After the sermon there was a second solo, followed by the closing hymn. I went downstairs to attend my beloved coffee hour, and found the parish hall filled with brownies and blueberry muffins. I stuck up a conversation with a little old lady whose voice was high and delicate and reminded me of a famous actress, though I wasn’t sure which one exactly. Her eyes got wide when I told her about my journey, and she pulled another person into our conversation. A few seconds later she ducked away, and soon the gossip was spreading through the whole room and people kept coming up to me to hear my story.

And that’s when I experienced another first. I tend to get asked a lot of the same questions when I tell my story. But one of the first people I spoke with during Coffee Hour at Second Congregational managed to ask me a question I had never heard before:

“What can we do to help?”

I was so surprised I didn’t have an answer. I still didn’t have an answer a few minutes later when a completely different parishioner asked the same thing. Eventually I suggested that they take my card and contact me if they knew anyone I could stay with on my way back towards Seattle. They smiled when I explained that I hadn’t heard of their church at all before today, and that I simply stopped because they were starting the service when I happened to be driving by. I excused myself to go to the bathroom, and when I came back out I saw a pair of women loading up a collection of brownies, cookies, and muffins into some tin foil. They handed me Ziplock bags full of extra veggies as well as some cheese and crackers, insisting it was the least they could do.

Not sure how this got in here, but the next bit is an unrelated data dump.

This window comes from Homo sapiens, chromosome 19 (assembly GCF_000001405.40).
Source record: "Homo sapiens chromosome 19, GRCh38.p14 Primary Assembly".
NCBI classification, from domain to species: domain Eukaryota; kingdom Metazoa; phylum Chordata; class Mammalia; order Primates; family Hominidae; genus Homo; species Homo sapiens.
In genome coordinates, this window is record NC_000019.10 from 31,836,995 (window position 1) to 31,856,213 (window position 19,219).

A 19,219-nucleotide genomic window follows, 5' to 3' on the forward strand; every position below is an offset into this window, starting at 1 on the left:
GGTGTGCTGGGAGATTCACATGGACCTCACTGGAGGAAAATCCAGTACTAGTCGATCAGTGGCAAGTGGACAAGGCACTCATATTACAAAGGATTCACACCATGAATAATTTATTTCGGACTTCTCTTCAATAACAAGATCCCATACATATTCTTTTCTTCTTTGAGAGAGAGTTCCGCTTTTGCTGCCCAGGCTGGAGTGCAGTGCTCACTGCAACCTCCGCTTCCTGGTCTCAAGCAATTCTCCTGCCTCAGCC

I have met some wonderful people on my journey. I’ve been invited into the homes of complete strangers. I’ve had men I didn’t know stop to fix my tires. I’ve had families give me a chair to sit on and a beer to drink. I’ve experienced some fantastic examples of humanity on my trip. But I don’t know that I’ve ever felt quite so genuinely welcomed as I did at Second Congregational. And it all comes down to that one question: What can we do to help? We would all do well to make such a sentiment central to our lives, and I think churches have a duty to do so. It has been pointed out that the church is the only organization that exists primarily for the benefit of non-members. I have never felt the benefit of being a non-member so strongly as I did in that little basement parish hall in Maine – a place I only found because the timing was right.

Waffles Amen

I wouldn’t have gone to New York City if it wasn’t for Sarah Ruth.

Excluding family vacations, I have been to New York City more than anywhere else in the world. When I was 15 my sister moved there right out of high school, and I visited her many times. The summer before college I lived on Manhattan for six weeks while attending classes at the School for Film and Television. I’ve seen the Statue of Liberty and St. John the Divine. I’ve been to the top of the Empire State Building and caught a show at the Village Vanguard. I’ve done the NYC thing. I had planned to skip it altogether.

But then Sarah Ruth got a summer internship at Saveur Magazine. Sarah Ruth was one of my best friends in college. We met in our improv troupe, and spent several quarters waking up early every Wednesday morning to get waffles at one of the dinning halls on campus. Wednesday Waffles were a good time to share all the things we didn’t want to say to other people, usually because they had to do with our problems with said people. We discussed our various tricky situations and tried to help each other out. Some Wednesdays we’d both be too tired to talk and we’d just stare blankly at our strawberries and whipped cream. I always loved our Waffle Wednesdays.